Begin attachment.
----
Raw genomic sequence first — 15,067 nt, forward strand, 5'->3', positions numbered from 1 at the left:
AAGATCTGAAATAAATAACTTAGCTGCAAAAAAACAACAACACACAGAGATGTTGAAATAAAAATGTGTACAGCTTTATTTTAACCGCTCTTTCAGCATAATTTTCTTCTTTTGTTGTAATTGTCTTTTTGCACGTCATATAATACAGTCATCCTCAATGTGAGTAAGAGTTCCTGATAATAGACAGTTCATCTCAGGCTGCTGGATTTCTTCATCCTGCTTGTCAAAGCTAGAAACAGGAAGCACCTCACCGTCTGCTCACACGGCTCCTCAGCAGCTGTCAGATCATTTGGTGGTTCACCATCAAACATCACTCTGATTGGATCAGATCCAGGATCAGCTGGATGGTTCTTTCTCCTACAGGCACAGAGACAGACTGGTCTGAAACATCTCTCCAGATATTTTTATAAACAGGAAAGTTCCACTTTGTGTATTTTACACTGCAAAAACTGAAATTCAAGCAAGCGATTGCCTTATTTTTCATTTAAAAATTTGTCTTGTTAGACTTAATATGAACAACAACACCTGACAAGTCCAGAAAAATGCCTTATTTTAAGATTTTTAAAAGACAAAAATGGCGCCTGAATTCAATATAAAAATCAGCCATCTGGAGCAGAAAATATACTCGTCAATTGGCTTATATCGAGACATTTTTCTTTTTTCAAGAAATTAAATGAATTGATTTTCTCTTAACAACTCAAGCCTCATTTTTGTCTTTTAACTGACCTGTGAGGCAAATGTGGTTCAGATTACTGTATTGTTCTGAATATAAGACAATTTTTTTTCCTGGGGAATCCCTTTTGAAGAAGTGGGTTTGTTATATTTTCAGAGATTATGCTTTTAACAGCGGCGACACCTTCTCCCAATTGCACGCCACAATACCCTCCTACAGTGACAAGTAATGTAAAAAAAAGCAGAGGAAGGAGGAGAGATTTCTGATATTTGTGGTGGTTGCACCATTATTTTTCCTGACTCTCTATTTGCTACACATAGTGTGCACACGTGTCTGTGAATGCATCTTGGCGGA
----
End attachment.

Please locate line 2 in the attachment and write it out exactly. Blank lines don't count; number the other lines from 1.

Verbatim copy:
AAGATCTGAAATAAATAACTTAGCTGCAAAAAAACAACAACACACAGAGATGTTGAAATAAAAATGTGTACAGCTTTATTTTAACCGCTCTTTCAGCATAATTTTCTTCTTTTGTTGTAATTGTCTTTTTGCACGTCATATAATACAGTCATCCTCAATGTGAGTAAGAGTTCCTGATAATAGACAGTTCATCTCAGGCTGCTGGATTTCTTCATCCTGCTTGTCAAAGCTAGAAACAGGAAGCACCTCACCGTCTGCTCACACGGCTCCTCAGCAGCTGTCAGATCATTTGGTGGTTCACCATCAAACATCACTCTGATTGGATCAGATCCAGGATCAGCTGGATGGTTCTTTCTCCTACAGGCACAGAGACAGACTGGTCTGAAACATCTCTCCAGATATTTTTATAAACAGGAAAGTTCCACTTTGTGTATTTTACACTGCAAAAACTGAAATTCAAGCAAGCGATTGCCTTATTTTTCATTTAAAAATTTGTCTTGTTAGACTTAATATGAACAACAACACCTGACAAGTCCAGAAAAATGCCTTATTTTAAGATTTTTAAAAGACAAAAATGGCGCCTGAATTCAATATAAAAATCAGCCATCTGGAGCAGAAAATATACTCGTCAATTGGCTTATATCGAGACATTTTTCTTTTTTCAAGAAATTAAATGAATTGATTTTCTCTTAACAACTCAAGCCTCATTTTTGTCTTTTAACTGACCTGTGAGGCAAATGTGGTTCAGATTACTGTATTGTTCTGAATATAAGACAATTTTTTTTCCTGGGGAATCCCTTTTGAAGAAGTGGGTTTGTTATATTTTCAGAGATTATGCTTTTAACAGCGGCGACACCTTCTCCCAATTGCACGCCACAATACCCTCCTACAGTGACAAGTAATGTAAAAAAAAGCAGAGGAAGGAGGAGAGATTTCTGATATTTGTGGTGGTTGCACCATTATTTTTCCTGACTCTCTATTTGCTACACATAGTGTGCACACGTGTCTGTGAATGCATCTTGGCGGA